Study: Over A Quarter Of Millennials Prefer Bitcoin Over Stocks And Bonds
SAN FRANCISCO — For all of bitcoin’s complexity and intricacies, over a quarter of millennials would rather invest in the currency than certain traditional assets, such as stocks and bonds, a new survey finds.
Blockchain Capital, a cryptocurrency-focused venture capital firm, funded a of survey more than 2,000 Americans last October, finding that 30 percent of Americans were at least somewhat familiar with bitcoin.
Familiarity was largely dependent on one’s age — 42 percent of millennial respondents knew what bitcoin was versus only 15 percent of those 65-plus — which also translated into millennials being more likely to invest in the currency.
Namely, 30 percent of millennials indicated a preference for bitcoin over an equivalent amount in government bonds; 27 percent for bitcoin over stocks; 22 percent for bitcoin over real estate; and 19 percent for bitcoin over gold.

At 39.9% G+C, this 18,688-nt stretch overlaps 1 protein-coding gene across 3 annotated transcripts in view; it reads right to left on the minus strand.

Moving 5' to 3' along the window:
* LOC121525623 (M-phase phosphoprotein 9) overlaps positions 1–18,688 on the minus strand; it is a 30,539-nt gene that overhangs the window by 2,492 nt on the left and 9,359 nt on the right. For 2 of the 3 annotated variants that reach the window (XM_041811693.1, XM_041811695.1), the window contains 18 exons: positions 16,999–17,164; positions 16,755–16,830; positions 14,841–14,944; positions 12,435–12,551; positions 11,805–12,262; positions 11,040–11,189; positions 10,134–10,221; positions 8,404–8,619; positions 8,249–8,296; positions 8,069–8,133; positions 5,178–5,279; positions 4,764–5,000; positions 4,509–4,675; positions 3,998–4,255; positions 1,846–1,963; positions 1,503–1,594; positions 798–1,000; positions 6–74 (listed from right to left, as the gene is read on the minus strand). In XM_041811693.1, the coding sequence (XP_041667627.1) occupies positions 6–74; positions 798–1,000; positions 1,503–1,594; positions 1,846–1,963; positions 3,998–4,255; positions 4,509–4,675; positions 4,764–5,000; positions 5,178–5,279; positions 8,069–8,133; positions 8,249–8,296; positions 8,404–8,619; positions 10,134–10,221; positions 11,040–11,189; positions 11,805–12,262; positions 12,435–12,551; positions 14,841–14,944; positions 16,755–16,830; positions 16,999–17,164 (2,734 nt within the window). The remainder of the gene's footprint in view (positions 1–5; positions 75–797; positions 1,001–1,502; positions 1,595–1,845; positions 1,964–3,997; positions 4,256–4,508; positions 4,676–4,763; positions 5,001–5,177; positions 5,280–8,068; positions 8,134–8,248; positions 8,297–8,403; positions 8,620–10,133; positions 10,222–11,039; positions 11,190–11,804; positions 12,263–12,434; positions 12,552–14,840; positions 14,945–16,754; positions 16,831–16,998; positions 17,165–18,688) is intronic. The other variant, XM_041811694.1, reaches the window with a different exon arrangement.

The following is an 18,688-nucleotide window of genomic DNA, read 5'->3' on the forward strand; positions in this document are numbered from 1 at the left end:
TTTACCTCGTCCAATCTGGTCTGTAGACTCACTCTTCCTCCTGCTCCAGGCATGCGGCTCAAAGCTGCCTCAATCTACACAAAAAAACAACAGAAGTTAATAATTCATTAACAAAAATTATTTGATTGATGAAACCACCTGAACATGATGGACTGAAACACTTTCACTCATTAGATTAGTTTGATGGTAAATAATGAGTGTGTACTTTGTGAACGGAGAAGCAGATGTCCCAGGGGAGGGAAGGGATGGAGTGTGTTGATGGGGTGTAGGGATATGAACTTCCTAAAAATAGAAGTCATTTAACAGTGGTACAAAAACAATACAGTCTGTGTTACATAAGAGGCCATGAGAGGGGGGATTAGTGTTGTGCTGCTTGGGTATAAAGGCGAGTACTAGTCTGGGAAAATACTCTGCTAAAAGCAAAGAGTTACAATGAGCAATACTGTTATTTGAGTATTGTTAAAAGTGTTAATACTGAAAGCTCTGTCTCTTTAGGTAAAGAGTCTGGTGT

Among the survey’s millennial cohort, males were much more likely than females to express interest in investing in the volatile currency.
Still, only four percent of millennials — and two percent of Americans as a whole — had actually put their money where their mouth was by purchasing or using bitcoin, suggesting that the currency’s best days may lie ahead.
Other poll results seemed to confirm such a notion; nearly a fifth of respondents — and a third of all millennials — said that they intended to buy some bitcoin within the next five years.
Overall, millennial attitudes toward bitcoin were unequivocally the most enthusiastic, with 52 percent believing that the platform was a “positive innovation in financial technology,” and 27 percent trusting bitcoin more than big banks.
“The results of the survey reinforce our conviction in the massive opportunity that lies ahead for Bitcoin,” says Spencer Bogart, a managing director at Blockchain Capital, in a press release.
Blockchain Capital’s survey was conducted online by Harris Poll with American adults aged 18 or older, about a fifth of whom could be considered millennials.
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